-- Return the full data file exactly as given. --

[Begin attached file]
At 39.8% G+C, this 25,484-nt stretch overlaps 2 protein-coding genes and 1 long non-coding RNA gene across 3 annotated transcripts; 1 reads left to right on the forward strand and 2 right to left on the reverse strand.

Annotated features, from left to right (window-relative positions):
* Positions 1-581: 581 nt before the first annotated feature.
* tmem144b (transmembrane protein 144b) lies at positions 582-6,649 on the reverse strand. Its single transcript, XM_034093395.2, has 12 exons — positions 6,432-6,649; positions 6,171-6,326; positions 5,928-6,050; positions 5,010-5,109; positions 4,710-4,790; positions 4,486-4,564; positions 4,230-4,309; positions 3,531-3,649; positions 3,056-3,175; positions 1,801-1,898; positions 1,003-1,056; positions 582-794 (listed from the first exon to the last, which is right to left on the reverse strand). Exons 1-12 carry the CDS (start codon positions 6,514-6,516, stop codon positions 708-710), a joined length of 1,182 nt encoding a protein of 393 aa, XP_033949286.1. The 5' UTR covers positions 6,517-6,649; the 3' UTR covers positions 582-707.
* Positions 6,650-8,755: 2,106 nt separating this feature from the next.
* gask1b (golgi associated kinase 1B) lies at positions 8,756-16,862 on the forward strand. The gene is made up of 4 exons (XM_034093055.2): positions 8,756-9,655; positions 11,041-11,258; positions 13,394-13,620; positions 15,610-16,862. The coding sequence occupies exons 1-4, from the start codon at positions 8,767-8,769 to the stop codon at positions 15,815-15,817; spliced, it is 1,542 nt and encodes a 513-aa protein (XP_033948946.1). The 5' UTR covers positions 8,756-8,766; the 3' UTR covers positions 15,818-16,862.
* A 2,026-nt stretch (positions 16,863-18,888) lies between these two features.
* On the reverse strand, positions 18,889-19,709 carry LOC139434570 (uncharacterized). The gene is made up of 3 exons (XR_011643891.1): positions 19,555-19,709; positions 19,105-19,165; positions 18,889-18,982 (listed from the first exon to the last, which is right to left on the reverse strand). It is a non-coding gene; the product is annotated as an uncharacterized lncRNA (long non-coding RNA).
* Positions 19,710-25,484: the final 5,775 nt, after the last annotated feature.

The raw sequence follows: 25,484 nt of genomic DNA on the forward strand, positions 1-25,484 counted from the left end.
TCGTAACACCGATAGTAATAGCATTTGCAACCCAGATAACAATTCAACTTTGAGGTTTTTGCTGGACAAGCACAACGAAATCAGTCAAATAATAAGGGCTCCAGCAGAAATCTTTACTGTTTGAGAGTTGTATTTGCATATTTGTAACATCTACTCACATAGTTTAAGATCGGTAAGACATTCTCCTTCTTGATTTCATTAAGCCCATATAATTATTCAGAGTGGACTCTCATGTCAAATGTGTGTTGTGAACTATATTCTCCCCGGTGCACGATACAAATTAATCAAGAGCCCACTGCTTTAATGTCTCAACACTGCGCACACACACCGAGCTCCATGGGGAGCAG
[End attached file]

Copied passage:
At 39.8% G+C, this 25,484-nt stretch overlaps 2 protein-coding genes and 1 long non-coding RNA gene across 3 annotated transcripts; 1 reads left to right on the forward strand and 2 right to left on the reverse strand.

Annotated features, from left to right (window-relative positions):
* Positions 1-581: 581 nt before the first annotated feature.
* tmem144b (transmembrane protein 144b) lies at positions 582-6,649 on the reverse strand. Its single transcript, XM_034093395.2, has 12 exons — positions 6,432-6,649; positions 6,171-6,326; positions 5,928-6,050; positions 5,010-5,109; positions 4,710-4,790; positions 4,486-4,564; positions 4,230-4,309; positions 3,531-3,649; positions 3,056-3,175; positions 1,801-1,898; positions 1,003-1,056; positions 582-794 (listed from the first exon to the last, which is right to left on the reverse strand). Exons 1-12 carry the CDS (start codon positions 6,514-6,516, stop codon positions 708-710), a joined length of 1,182 nt encoding a protein of 393 aa, XP_033949286.1. The 5' UTR covers positions 6,517-6,649; the 3' UTR covers positions 582-707.
* Positions 6,650-8,755: 2,106 nt separating this feature from the next.
* gask1b (golgi associated kinase 1B) lies at positions 8,756-16,862 on the forward strand. The gene is made up of 4 exons (XM_034093055.2): positions 8,756-9,655; positions 11,041-11,258; positions 13,394-13,620; positions 15,610-16,862. The coding sequence occupies exons 1-4, from the start codon at positions 8,767-8,769 to the stop codon at positions 15,815-15,817; spliced, it is 1,542 nt and encodes a 513-aa protein (XP_033948946.1). The 5' UTR covers positions 8,756-8,766; the 3' UTR covers positions 15,818-16,862.
* A 2,026-nt stretch (positions 16,863-18,888) lies between these two features.
* On the reverse strand, positions 18,889-19,709 carry LOC139434570 (uncharacterized). The gene is made up of 3 exons (XR_011643891.1): positions 19,555-19,709; positions 19,105-19,165; positions 18,889-18,982 (listed from the first exon to the last, which is right to left on the reverse strand). It is a non-coding gene; the product is annotated as an uncharacterized lncRNA (long non-coding RNA).
* Positions 19,710-25,484: the final 5,775 nt, after the last annotated feature.

The raw sequence follows: 25,484 nt of genomic DNA on the forward strand, positions 1-25,484 counted from the left end.
TCGTAACACCGATAGTAATAGCATTTGCAACCCAGATAACAATTCAACTTTGAGGTTTTTGCTGGACAAGCACAACGAAATCAGTCAAATAATAAGGGCTCCAGCAGAAATCTTTACTGTTTGAGAGTTGTATTTGCATATTTGTAACATCTACTCACATAGTTTAAGATCGGTAAGACATTCTCCTTCTTGATTTCATTAAGCCCATATAATTATTCAGAGTGGACTCTCATGTCAAATGTGTGTTGTGAACTATATTCTCCCCGGTGCACGATACAAATTAATCAAGAGCCCACTGCTTTAATGTCTCAACACTGCGCACACACACCGAGCTCCATGGGGAGCAG